Site speed metrics can be obtained using the Lighthouse auditing tool, which can be run within Google Chrome. Metrics like this have started to become used in SEO ranking, so naturally if efforts are being made to improve site speed, it makes sense to measure and report on it. When tasked with creating a dashboard displaying Lighthouse metrics over time, what better way to display the current score for each metric than in the very same gauges Lighthouse itself uses in its reports:

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It’s a fairly minimalist gauge which could easily be used in other reports, not just those on site speed performance metrics. This post explains the steps I took in recreating it within Google Data Studio.

Reverse Engineering

In almost all cases, if you want to see how a certain website element was created you can just right-click and Inspect Element or view the Page Source, easy enough. As the Lighthouse reports are integrated directly in the Chrome Browser, this option isn’t available. Fortunately however, the Lighthouse reports can be exported into HTML, so the Page Source option becomes available after all.

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The gauges have been sensibly named “lh-gauge” in the source, so searching through the rest of the source to find how this element is actually created leads to some JavaScript which credits this codepen post by Greg Douglas. This is an excellent post which goes through step by step the CSS and JavaScript methods used to create this effect.

The only component missing was the metric value in the center of the gauge, which can be easily updated within the same Javascript functions used. The function converts a value from 0-100 to a 360° value for the gauge, so based on a given min/max value, the metric value in the middle can be any number. Now that I have enough code to create the gauge, the next task was actually using it in a visualisation tool.

Community Visualisations

Most visualisation tools allow for custom charts and graphs to be inserted in some way, but for this project I chose Google Data Studio and its Community Visualisations feature. The documentation could be better, which tends to happen for niche Beta features within Google products, but it’s enough to understand the basics.

The example visualisation created is a bar chart, and there’s not much to go on when creating something besides a bar chart, such as a gauge. There are a few more visualisations found in the Experimental Visualisations Github, but still none which would help here, which is surprising given that there already is a Gauge available in Data Studio:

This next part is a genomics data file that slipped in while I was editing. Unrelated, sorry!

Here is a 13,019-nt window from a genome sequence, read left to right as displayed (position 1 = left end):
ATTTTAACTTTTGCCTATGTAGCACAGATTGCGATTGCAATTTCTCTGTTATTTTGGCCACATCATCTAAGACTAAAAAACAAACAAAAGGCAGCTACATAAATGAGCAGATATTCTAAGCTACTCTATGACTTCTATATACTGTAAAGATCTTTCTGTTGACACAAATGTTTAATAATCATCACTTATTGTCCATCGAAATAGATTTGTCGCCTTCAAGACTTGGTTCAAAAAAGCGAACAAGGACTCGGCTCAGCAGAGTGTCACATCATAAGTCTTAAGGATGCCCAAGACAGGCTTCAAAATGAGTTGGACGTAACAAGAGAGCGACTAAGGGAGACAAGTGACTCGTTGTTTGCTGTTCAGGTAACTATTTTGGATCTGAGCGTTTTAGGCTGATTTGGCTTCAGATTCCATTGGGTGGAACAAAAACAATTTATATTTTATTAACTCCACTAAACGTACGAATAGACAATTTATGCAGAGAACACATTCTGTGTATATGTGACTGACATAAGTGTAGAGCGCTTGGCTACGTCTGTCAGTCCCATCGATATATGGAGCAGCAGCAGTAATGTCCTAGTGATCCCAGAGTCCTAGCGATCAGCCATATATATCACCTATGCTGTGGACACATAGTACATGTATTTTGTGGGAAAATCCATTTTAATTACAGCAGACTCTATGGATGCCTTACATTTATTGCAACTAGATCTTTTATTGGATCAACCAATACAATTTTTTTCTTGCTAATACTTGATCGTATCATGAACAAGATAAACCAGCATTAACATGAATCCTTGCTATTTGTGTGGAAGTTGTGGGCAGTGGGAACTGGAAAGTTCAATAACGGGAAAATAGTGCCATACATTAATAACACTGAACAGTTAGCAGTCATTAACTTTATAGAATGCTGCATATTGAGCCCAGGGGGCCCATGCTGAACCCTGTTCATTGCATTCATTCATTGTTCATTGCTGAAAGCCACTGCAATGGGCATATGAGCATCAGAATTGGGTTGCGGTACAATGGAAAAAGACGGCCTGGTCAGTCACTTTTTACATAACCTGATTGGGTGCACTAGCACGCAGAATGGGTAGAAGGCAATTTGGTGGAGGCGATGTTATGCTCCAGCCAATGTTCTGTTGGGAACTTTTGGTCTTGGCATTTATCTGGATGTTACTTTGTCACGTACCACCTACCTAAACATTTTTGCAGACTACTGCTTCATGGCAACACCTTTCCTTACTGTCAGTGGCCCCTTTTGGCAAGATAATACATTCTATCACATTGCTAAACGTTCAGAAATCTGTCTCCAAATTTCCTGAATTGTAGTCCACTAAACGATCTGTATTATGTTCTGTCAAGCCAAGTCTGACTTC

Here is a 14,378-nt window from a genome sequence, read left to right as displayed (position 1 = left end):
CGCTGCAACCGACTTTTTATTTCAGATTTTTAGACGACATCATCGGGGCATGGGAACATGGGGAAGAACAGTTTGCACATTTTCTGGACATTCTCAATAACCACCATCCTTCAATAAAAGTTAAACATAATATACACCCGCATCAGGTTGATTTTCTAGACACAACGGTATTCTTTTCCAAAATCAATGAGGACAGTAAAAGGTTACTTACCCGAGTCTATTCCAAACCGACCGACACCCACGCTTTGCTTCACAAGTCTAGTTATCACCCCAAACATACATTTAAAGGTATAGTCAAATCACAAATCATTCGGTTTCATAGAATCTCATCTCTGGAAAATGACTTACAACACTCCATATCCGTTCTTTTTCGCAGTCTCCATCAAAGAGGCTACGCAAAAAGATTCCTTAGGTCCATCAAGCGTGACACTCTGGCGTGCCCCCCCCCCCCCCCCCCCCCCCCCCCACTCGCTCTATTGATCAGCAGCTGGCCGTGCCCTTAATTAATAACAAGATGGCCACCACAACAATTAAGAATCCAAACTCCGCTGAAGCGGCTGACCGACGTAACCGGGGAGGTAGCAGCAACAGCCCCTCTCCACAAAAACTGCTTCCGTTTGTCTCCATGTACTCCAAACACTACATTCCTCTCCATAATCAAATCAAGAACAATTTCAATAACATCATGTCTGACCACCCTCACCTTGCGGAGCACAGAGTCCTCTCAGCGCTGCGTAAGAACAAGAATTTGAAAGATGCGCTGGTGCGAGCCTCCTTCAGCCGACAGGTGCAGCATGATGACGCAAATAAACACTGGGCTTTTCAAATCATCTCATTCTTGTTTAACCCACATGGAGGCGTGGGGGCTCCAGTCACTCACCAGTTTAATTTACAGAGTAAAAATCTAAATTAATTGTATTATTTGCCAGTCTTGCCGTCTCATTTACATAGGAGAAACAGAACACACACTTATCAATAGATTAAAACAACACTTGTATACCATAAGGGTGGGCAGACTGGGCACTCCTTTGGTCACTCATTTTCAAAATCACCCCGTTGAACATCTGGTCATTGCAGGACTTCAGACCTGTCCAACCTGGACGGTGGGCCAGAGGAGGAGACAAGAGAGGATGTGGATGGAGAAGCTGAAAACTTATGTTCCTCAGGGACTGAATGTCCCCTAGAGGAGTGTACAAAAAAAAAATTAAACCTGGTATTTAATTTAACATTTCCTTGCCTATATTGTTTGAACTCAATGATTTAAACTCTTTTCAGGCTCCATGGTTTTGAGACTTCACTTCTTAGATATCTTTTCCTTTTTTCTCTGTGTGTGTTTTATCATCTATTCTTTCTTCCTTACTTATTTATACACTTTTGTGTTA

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Another reverse engineering technique is to look at the Network Log and see what resources are being loaded onto the page, which is exactly what I did to see how the existing Data Studio gauge was built. When the above Gauge is added to a report, several resources from are loaded, which make up the required components of a Data Studio Community Visualisation.

From what was learned in the Data Studio documentation, I knew that all charts require a manifest.json which contains links to all of the resources used in the visualisation. This isn’t shown in the Network Log, but was found simply by manually searching for it in the same directory as the other gauge files: manifest.json.

So now with a complete working example of how to create a Gauge in Data Studio, and the raw CSS/HTML/JS for creating the Lighthouse Gauge, I was able to merge the two sources to create the desired result:

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Free to Use

To use in your own Data Studio reports, open the Community Visualisation panel, then set the following as the manifest path:


Then set the following as the Component ID:


The three range values and colours can be configured to match whatever metric being visualised, as well as the font size and family. This can all be done in the Style tab of the visualisation, which I didn’t cover in this post, but might save for another post. If you’d like to see the complete source for this visualisation, then check out my GitHub.